Intel SSD 320 Series Teardown

After taking apart a hard drive that went to great lengths to be just 5mm thick, I moved on to an SSD whose circuit board of surface-mounted chips were even thinner without even trying. This Intel 320 Series SSD should still be usable today, but it isn’t because of an overzealous security feature.

My Dell Inspiron 15 7577 came with a secure data wipe feature in BIOS and I decided to use it to securely wipe data from this SSD. What was critically missing from its description was that, as part of securing my data, this feature would lock the drive with a password that is never displayed. (“Lock it up and throw away the key.”) This fulfilled the task of securing any data on the SSD, but it made it impossible to reuse the SSD elsewhere. This 300GB capacity SSD cost over $500 in 2012, so I was NOT HAPPY it was rendered unusable. At the time Dell claimed the security feature was Working By Design. Later on, it admitted the behavior was a bug after all and offered BIOS updates to some other computers (not mine) to remove this behavior. Doesn’t matter, I’ve learned my lesson and never used the feature again.

I hung on to this unusable SSD for years, hoping to find a utility that could somehow reset the device and unlock the capacity that Dell overzealously locked away. But now, with new 500GB SSDs available for less than $50, I finally conceded there’s no point.

The thick black plastic shim brought it to 9mm height typical of laptop HDDs but can be removed to fit in spaces designed for thinner 7mm HDDs. It looks bulky next to the 5mm thick WD5000M21K hybrid drive, but that was merely a metal enclosure.

Once removed from its enclosure, we can see an internal circuit board who is barely 3mm thick not counting the SATA connector.

The brain in charge of this operation is Intel’s own PC29AS21BA0 controller.

Data is stored across 20 Intel 29F16B08CCMEI flash memory chips, 10 on the front side and 10 on the back. I hypothesize they are each good for 16GB of raw storage. 20 of them together would give 320GB of raw storage, 300 of which is accessible to user and 20 reserved for SSD housekeeping.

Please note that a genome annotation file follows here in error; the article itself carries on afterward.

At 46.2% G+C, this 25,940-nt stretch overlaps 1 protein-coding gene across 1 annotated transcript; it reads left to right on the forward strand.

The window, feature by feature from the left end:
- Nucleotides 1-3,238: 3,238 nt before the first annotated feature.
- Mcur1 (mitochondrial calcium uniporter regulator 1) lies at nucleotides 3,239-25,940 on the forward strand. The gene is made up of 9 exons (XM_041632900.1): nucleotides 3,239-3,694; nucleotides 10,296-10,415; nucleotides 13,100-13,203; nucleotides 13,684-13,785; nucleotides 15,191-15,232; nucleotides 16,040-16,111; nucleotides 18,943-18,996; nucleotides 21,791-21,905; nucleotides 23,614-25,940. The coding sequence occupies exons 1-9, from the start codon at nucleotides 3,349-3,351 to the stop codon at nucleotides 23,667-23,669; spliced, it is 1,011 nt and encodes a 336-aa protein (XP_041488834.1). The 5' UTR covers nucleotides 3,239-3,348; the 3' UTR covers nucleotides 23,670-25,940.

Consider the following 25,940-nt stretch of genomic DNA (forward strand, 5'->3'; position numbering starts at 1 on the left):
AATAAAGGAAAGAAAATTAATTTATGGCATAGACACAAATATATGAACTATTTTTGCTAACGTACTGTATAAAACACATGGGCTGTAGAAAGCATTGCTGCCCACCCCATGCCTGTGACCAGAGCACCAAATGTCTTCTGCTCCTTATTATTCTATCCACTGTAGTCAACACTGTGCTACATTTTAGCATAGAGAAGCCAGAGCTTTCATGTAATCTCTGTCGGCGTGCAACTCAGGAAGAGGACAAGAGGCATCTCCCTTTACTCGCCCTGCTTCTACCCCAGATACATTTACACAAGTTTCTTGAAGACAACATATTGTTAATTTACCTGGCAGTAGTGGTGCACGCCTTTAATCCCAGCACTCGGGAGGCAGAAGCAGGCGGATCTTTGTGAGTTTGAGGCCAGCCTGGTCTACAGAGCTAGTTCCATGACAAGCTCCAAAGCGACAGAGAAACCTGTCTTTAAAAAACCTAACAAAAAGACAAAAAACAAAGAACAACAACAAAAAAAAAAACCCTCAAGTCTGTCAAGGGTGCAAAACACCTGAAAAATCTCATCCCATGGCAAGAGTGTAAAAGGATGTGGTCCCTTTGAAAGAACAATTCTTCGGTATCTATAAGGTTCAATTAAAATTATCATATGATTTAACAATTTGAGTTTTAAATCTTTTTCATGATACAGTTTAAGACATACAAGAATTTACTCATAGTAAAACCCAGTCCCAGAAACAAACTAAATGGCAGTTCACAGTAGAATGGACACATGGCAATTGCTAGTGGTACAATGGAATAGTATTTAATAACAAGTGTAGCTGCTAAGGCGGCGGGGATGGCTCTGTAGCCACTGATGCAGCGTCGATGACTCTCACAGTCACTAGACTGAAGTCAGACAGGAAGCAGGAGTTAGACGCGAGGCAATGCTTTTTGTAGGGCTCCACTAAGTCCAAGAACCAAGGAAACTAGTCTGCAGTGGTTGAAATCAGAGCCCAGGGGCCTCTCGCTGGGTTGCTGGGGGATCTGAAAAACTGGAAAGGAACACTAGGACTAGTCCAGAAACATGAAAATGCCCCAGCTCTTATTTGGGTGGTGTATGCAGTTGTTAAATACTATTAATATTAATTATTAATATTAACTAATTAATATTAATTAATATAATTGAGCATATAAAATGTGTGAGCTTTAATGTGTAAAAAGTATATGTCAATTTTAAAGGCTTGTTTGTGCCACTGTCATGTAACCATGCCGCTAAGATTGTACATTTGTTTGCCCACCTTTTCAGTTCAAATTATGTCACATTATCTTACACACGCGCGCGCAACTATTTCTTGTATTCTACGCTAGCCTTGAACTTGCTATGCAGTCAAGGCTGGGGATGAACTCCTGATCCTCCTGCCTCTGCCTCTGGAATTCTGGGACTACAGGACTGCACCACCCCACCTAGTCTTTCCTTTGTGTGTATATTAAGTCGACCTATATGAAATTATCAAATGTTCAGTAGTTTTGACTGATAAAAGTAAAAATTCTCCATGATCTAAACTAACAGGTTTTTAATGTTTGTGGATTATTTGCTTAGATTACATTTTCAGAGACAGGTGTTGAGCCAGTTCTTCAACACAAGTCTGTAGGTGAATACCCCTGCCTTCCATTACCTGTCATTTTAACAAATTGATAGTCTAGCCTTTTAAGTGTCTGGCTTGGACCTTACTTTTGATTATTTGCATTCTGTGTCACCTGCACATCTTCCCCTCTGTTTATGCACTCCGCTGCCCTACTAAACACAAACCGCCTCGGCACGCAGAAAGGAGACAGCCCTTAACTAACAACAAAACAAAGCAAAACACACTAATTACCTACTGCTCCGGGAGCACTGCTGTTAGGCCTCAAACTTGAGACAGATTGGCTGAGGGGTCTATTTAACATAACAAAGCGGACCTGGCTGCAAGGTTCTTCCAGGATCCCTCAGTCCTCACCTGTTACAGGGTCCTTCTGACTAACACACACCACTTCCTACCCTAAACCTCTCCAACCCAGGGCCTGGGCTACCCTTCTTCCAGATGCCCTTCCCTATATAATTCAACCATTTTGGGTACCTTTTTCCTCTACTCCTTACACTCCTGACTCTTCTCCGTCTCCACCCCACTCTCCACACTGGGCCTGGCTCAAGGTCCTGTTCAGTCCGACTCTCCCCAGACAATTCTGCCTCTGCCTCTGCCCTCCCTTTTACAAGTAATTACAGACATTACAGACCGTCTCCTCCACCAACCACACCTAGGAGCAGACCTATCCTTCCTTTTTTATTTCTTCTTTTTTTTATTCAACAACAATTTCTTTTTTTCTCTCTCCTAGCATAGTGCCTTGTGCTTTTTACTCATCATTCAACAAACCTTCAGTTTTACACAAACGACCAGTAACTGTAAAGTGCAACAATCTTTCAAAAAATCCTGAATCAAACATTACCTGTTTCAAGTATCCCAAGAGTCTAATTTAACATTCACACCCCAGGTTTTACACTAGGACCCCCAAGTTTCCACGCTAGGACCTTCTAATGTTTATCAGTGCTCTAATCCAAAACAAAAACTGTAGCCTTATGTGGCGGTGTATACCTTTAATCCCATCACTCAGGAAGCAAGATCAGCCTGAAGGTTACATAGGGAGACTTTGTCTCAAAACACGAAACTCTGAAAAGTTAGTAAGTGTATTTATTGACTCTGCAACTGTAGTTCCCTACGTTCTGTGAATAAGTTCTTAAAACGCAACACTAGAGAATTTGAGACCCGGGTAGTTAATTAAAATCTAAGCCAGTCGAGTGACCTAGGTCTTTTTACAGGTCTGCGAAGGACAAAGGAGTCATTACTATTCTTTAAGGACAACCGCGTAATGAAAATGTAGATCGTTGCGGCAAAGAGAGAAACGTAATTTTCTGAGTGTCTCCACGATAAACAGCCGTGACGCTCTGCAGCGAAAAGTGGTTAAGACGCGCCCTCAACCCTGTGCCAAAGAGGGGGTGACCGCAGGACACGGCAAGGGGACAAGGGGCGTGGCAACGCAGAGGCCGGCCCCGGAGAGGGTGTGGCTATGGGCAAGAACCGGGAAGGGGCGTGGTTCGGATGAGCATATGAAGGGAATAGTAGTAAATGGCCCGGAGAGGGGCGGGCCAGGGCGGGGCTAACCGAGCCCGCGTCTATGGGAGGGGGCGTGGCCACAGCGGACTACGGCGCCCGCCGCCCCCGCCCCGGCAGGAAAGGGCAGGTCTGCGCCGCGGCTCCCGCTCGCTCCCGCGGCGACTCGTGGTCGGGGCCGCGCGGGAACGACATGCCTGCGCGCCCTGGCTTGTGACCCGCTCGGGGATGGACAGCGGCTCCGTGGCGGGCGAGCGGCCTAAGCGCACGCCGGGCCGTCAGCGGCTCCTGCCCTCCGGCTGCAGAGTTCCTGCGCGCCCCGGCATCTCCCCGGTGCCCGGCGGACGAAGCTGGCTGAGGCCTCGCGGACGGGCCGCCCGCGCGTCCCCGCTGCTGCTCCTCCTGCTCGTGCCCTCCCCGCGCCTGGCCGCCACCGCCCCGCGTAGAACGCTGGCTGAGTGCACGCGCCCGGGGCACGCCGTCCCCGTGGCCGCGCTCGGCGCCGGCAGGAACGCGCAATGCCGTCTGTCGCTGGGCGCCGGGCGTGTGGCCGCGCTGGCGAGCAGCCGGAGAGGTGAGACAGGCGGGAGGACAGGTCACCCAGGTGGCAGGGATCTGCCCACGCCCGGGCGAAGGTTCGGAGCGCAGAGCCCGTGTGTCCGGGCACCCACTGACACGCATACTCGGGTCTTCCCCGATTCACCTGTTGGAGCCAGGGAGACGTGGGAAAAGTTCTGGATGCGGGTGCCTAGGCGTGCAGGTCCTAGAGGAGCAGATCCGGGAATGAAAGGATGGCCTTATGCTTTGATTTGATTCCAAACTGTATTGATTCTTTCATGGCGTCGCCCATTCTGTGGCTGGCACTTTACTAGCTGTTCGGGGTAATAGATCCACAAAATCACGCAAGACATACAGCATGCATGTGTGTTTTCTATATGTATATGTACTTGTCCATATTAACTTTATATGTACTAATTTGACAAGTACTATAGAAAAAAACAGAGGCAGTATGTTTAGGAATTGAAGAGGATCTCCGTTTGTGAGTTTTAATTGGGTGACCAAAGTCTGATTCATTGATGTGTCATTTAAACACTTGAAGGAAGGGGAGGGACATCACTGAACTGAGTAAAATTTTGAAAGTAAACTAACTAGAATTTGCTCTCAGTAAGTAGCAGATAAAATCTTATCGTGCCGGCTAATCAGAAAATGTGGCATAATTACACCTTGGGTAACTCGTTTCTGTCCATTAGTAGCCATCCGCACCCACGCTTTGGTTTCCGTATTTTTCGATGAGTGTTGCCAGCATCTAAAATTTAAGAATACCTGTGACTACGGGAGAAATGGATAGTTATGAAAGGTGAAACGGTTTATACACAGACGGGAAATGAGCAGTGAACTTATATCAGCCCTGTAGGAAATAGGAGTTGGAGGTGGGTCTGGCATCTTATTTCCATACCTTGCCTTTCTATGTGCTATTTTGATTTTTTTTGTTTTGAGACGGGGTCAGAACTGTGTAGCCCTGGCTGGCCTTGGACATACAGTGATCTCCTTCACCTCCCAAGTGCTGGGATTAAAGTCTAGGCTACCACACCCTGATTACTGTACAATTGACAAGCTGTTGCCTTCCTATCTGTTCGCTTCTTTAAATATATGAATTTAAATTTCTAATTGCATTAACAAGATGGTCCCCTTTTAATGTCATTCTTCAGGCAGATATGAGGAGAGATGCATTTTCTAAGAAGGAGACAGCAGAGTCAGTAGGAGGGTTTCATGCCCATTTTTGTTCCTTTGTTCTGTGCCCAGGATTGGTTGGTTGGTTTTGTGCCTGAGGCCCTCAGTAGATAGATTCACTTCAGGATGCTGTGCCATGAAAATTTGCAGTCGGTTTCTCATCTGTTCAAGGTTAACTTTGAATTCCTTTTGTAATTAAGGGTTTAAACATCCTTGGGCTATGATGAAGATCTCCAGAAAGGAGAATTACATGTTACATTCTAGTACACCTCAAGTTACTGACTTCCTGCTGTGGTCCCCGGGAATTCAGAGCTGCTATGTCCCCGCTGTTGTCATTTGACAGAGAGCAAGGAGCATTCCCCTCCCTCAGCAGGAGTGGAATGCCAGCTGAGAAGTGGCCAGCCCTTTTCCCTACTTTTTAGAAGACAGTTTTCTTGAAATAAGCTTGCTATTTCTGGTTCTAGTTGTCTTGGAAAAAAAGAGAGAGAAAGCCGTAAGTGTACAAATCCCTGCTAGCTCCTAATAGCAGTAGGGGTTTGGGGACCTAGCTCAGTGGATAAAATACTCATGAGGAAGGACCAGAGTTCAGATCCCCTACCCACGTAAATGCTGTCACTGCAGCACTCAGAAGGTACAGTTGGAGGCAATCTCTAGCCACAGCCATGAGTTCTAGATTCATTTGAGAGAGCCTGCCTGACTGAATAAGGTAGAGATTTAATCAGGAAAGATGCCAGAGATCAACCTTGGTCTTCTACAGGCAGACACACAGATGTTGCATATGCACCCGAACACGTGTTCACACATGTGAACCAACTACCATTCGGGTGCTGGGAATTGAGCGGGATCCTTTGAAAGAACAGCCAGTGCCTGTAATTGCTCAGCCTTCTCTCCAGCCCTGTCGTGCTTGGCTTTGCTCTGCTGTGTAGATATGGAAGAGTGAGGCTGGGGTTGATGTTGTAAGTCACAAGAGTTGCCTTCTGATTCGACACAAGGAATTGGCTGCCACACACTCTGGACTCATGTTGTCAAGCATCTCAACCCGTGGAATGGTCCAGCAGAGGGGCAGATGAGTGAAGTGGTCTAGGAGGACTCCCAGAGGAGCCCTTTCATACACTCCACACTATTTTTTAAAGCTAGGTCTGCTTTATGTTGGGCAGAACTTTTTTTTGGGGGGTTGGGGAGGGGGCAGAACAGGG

Hynix H55S5162EFA is probably a bit of dynamic memory used by the controller chip to do its job. Intel sold its flash memory division to Hynix, so technically speaking this entire device is now Hynix.

The whole point of secure data wipe (and lock) is to render all data safely inaccessible, so I should be good to stop. But why pass up a chance to play? Just like my previous decommissioned SSD, I’m going to remove those flash chips with my paint-stripping hot air gun. This blunt tool is unsuitable for electronics work if we want delicate devices to work again. But in this case, if the heat should damage a chip beyond repair, that would be a feature and not a bug.

A few minutes later, I had a loose jumble of flash memory and other chips. Even if the heat gun hasn’t destroyed the chips completely, anyone who wants to steal my data will need to figure out which chip went in which location. (I recommend they find a different hobby.)

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